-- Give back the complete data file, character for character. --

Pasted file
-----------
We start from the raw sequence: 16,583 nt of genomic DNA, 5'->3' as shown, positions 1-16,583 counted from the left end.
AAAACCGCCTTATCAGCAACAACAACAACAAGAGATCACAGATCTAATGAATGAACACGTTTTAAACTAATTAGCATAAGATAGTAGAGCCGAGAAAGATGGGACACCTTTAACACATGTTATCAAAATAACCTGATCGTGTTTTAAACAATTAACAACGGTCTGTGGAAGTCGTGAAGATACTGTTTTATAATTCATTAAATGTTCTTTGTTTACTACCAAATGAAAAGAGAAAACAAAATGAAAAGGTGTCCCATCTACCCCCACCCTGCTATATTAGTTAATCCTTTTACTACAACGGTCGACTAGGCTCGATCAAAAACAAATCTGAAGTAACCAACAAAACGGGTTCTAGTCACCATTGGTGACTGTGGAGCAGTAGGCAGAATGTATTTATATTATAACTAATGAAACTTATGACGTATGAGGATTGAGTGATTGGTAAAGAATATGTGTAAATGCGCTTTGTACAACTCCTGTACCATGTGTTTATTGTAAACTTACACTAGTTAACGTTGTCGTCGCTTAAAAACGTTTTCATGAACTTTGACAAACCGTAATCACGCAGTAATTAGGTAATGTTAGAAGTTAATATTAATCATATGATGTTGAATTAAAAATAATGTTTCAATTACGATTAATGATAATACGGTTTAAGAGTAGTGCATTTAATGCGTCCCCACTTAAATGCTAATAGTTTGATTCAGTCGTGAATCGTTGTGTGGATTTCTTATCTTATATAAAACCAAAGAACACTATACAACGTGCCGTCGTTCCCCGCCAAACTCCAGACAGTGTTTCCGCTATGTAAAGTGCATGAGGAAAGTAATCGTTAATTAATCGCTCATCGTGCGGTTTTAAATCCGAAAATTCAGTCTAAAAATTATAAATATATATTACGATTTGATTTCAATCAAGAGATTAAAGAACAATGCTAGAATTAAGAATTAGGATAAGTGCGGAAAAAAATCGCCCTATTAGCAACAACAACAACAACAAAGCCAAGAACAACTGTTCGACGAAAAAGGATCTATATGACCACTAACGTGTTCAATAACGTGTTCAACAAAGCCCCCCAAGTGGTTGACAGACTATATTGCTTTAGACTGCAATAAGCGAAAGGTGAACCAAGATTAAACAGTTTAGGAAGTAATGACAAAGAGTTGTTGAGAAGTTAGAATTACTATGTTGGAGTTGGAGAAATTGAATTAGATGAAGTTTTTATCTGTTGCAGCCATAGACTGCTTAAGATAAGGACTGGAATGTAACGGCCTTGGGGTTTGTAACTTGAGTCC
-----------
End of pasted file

We start from the raw sequence: 16,583 nt of genomic DNA, 5'->3' as shown, positions 1-16,583 counted from the left end.
AAAACCGCCTTATCAGCAACAACAACAACAAGAGATCACAGATCTAATGAATGAACACGTTTTAAACTAATTAGCATAAGATAGTAGAGCCGAGAAAGATGGGACACCTTTAACACATGTTATCAAAATAACCTGATCGTGTTTTAAACAATTAACAACGGTCTGTGGAAGTCGTGAAGATACTGTTTTATAATTCATTAAATGTTCTTTGTTTACTACCAAATGAAAAGAGAAAACAAAATGAAAAGGTGTCCCATCTACCCCCACCCTGCTATATTAGTTAATCCTTTTACTACAACGGTCGACTAGGCTCGATCAAAAACAAATCTGAAGTAACCAACAAAACGGGTTCTAGTCACCATTGGTGACTGTGGAGCAGTAGGCAGAATGTATTTATATTATAACTAATGAAACTTATGACGTATGAGGATTGAGTGATTGGTAAAGAATATGTGTAAATGCGCTTTGTACAACTCCTGTACCATGTGTTTATTGTAAACTTACACTAGTTAACGTTGTCGTCGCTTAAAAACGTTTTCATGAACTTTGACAAACCGTAATCACGCAGTAATTAGGTAATGTTAGAAGTTAATATTAATCATATGATGTTGAATTAAAAATAATGTTTCAATTACGATTAATGATAATACGGTTTAAGAGTAGTGCATTTAATGCGTCCCCACTTAAATGCTAATAGTTTGATTCAGTCGTGAATCGTTGTGTGGATTTCTTATCTTATATAAAACCAAAGAACACTATACAACGTGCCGTCGTTCCCCGCCAAACTCCAGACAGTGTTTCCGCTATGTAAAGTGCATGAGGAAAGTAATCGTTAATTAATCGCTCATCGTGCGGTTTTAAATCCGAAAATTCAGTCTAAAAATTATAAATATATATTACGATTTGATTTCAATCAAGAGATTAAAGAACAATGCTAGAATTAAGAATTAGGATAAGTGCGGAAAAAAATCGCCCTATTAGCAACAACAACAACAACAAAGCCAAGAACAACTGTTCGACGAAAAAGGATCTATATGACCACTAACGTGTTCAATAACGTGTTCAACAAAGCCCCCCAAGTGGTTGACAGACTATATTGCTTTAGACTGCAATAAGCGAAAGGTGAACCAAGATTAAACAGTTTAGGAAGTAATGACAAAGAGTTGTTGAGAAGTTAGAATTACTATGTTGGAGTTGGAGAAATTGAATTAGATGAAGTTTTTATCTGTTGCAGCCATAGACTGCTTAAGATAAGGACTGGAATGTAACGGCCTTGGGGTTTGTAACTTGAGTCC